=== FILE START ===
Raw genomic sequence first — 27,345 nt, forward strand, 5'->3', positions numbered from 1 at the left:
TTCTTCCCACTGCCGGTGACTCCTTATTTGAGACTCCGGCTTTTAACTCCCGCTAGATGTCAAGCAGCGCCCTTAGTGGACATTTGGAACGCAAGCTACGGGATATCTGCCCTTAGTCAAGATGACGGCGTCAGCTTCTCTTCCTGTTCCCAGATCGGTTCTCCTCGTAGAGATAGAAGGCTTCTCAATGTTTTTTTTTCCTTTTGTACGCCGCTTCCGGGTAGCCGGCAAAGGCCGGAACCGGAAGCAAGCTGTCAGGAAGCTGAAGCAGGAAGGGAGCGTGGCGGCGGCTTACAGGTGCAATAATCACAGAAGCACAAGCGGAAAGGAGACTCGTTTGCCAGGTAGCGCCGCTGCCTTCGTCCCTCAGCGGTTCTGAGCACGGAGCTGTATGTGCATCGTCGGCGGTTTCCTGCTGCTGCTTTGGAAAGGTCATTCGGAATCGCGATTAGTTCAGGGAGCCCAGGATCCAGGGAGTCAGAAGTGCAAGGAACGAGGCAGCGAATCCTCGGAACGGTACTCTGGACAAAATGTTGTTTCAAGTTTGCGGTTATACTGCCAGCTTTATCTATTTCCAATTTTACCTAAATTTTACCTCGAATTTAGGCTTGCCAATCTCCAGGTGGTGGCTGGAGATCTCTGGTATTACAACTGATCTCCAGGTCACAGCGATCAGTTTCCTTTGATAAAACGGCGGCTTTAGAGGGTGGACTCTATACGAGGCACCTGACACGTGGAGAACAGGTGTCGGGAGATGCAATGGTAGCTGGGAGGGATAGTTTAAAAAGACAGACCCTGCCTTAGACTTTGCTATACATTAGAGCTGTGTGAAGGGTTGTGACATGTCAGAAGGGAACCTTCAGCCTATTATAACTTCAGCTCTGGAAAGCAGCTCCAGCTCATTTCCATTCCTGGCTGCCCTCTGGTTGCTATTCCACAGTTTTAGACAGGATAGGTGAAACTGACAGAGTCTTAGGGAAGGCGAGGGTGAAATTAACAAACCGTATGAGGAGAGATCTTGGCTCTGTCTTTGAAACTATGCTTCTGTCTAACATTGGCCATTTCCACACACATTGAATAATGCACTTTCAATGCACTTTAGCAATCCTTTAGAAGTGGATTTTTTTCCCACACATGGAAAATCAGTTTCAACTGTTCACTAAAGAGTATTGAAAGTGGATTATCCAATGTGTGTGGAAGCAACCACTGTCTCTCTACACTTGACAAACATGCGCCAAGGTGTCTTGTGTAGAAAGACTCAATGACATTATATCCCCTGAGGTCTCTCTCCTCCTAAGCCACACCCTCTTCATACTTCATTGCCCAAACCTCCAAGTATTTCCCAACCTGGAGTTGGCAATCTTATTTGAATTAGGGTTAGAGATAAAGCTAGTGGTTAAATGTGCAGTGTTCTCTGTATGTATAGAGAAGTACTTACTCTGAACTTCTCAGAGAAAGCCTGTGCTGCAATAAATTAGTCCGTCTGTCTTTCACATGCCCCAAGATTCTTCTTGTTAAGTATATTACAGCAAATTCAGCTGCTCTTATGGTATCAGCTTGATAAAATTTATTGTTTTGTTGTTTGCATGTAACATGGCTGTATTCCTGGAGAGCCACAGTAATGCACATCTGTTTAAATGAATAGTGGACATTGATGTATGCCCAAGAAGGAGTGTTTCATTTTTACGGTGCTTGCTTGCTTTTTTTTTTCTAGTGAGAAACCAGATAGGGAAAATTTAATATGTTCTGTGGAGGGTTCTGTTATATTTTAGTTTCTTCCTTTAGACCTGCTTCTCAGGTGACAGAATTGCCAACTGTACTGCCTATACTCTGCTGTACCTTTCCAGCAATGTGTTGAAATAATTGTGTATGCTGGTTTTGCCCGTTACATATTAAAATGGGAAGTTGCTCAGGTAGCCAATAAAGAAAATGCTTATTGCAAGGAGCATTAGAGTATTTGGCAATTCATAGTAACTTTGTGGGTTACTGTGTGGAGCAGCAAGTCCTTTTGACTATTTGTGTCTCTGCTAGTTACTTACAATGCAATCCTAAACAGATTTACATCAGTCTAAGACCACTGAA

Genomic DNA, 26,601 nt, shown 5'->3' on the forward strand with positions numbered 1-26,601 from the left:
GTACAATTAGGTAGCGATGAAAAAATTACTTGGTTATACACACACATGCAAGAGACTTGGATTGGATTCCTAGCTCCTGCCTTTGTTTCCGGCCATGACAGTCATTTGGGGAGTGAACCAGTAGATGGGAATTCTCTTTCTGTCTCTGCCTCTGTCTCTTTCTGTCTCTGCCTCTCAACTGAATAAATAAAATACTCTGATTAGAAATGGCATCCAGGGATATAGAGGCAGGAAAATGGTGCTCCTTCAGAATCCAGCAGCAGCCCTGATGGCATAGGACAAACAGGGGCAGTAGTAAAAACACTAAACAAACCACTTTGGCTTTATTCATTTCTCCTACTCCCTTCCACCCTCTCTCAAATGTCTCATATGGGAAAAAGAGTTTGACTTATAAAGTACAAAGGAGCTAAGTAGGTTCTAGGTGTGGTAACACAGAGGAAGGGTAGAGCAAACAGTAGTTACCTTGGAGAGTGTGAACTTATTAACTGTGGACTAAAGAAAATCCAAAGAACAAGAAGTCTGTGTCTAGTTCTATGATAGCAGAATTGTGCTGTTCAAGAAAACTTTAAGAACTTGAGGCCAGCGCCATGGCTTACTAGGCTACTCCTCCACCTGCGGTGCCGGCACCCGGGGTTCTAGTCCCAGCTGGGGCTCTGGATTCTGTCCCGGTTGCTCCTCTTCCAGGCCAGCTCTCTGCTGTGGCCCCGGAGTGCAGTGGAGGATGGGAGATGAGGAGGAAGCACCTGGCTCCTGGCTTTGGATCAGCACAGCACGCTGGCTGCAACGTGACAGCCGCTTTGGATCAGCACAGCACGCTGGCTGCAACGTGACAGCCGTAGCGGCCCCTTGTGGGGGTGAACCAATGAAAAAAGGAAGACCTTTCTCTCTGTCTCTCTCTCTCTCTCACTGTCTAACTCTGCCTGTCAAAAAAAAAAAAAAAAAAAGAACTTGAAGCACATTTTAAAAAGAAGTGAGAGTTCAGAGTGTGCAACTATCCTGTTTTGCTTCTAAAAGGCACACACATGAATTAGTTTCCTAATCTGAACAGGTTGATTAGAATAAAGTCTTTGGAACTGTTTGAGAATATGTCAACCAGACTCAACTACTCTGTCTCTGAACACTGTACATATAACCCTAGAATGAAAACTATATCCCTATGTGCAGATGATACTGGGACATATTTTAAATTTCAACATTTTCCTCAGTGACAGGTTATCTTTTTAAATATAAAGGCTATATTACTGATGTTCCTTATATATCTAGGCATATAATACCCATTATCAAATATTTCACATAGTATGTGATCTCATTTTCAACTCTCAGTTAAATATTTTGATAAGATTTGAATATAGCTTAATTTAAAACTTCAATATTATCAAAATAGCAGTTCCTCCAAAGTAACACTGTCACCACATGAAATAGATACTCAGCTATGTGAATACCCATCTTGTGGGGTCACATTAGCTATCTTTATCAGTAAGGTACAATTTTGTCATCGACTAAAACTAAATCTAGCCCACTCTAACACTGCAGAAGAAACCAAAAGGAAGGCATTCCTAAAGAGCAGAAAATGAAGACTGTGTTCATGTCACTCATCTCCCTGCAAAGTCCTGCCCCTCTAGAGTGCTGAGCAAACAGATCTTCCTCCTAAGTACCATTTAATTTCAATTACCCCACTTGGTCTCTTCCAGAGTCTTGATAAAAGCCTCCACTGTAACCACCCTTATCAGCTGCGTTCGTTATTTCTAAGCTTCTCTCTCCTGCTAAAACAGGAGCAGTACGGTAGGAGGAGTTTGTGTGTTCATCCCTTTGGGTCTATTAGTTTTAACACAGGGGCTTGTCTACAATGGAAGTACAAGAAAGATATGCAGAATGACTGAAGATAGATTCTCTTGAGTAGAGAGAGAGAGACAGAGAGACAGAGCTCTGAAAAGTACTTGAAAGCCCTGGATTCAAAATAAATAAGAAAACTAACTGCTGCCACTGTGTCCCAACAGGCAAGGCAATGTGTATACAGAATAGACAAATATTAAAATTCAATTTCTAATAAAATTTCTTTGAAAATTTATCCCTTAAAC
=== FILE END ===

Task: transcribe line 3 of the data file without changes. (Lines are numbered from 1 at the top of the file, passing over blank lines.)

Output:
Genomic DNA, 26,601 nt, shown 5'->3' on the forward strand with positions numbered 1-26,601 from the left: